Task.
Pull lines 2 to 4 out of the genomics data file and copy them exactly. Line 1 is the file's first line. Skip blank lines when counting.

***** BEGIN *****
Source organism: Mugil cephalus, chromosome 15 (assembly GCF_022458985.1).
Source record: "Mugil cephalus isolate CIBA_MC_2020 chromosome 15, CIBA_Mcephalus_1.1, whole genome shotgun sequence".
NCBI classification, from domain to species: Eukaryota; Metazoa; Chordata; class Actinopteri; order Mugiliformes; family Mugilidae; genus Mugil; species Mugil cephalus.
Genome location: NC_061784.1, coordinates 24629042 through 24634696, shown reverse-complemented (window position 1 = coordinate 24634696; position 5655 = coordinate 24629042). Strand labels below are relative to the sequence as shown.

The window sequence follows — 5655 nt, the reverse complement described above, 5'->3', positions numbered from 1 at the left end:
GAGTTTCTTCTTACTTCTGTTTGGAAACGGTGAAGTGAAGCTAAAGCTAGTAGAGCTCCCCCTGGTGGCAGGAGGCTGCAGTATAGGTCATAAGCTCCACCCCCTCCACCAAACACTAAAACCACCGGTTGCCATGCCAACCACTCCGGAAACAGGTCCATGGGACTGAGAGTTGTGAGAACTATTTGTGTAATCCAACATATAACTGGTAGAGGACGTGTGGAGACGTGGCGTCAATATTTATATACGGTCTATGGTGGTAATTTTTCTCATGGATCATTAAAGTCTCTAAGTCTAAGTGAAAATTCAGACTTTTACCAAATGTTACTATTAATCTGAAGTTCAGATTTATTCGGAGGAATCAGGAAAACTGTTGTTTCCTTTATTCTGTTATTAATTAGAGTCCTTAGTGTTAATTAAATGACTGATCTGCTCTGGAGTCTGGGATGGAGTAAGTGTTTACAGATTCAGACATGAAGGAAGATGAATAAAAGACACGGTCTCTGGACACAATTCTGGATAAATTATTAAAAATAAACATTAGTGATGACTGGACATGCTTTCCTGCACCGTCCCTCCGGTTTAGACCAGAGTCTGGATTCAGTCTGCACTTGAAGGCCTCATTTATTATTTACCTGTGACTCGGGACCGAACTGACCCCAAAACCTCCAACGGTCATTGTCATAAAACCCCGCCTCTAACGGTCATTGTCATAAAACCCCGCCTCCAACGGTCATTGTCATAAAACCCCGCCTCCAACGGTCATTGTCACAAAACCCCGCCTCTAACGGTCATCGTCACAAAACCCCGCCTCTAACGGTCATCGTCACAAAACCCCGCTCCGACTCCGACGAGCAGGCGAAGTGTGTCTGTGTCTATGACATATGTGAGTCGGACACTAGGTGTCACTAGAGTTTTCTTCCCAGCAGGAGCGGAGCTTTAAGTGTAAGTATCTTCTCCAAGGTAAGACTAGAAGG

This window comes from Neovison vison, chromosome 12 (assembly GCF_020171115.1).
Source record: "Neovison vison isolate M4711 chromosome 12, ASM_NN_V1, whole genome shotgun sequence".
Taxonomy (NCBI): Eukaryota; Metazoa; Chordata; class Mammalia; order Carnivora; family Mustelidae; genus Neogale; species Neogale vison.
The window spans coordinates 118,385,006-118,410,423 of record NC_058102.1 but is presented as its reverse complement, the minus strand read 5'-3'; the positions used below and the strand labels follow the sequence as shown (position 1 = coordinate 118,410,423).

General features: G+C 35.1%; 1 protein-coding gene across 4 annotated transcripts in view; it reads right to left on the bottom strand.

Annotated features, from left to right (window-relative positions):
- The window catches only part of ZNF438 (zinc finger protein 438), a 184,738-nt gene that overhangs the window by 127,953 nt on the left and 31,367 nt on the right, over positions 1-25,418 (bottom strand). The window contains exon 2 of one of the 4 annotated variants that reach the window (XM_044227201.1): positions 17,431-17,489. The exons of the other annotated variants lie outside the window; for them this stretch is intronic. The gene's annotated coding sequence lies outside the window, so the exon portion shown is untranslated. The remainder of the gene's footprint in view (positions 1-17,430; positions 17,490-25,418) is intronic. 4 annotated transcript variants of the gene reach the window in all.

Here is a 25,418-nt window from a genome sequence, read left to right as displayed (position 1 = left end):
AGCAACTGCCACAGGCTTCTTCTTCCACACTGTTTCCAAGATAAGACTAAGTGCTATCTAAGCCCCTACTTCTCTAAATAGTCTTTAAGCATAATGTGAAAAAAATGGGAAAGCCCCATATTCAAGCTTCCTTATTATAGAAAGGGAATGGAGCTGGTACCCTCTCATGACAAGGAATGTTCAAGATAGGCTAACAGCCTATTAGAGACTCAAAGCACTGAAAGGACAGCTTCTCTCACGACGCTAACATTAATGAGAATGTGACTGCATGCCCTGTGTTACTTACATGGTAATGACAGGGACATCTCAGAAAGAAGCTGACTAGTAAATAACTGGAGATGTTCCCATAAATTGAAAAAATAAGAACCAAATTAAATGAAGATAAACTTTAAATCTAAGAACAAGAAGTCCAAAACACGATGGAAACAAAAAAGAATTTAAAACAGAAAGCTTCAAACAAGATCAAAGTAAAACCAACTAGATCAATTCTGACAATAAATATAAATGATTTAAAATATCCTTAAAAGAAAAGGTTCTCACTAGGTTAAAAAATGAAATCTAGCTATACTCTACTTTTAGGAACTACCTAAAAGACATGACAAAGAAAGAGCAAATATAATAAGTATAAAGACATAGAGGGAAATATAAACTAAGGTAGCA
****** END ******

Source record: "Mugil cephalus isolate CIBA_MC_2020 chromosome 15, CIBA_Mcephalus_1.1, whole genome shotgun sequence".
NCBI classification, from domain to species: Eukaryota; Metazoa; Chordata; class Actinopteri; order Mugiliformes; family Mugilidae; genus Mugil; species Mugil cephalus.
Genome location: NC_061784.1, coordinates 24629042 through 24634696, shown reverse-complemented (window position 1 = coordinate 24634696; position 5655 = coordinate 24629042). Strand labels below are relative to the sequence as shown.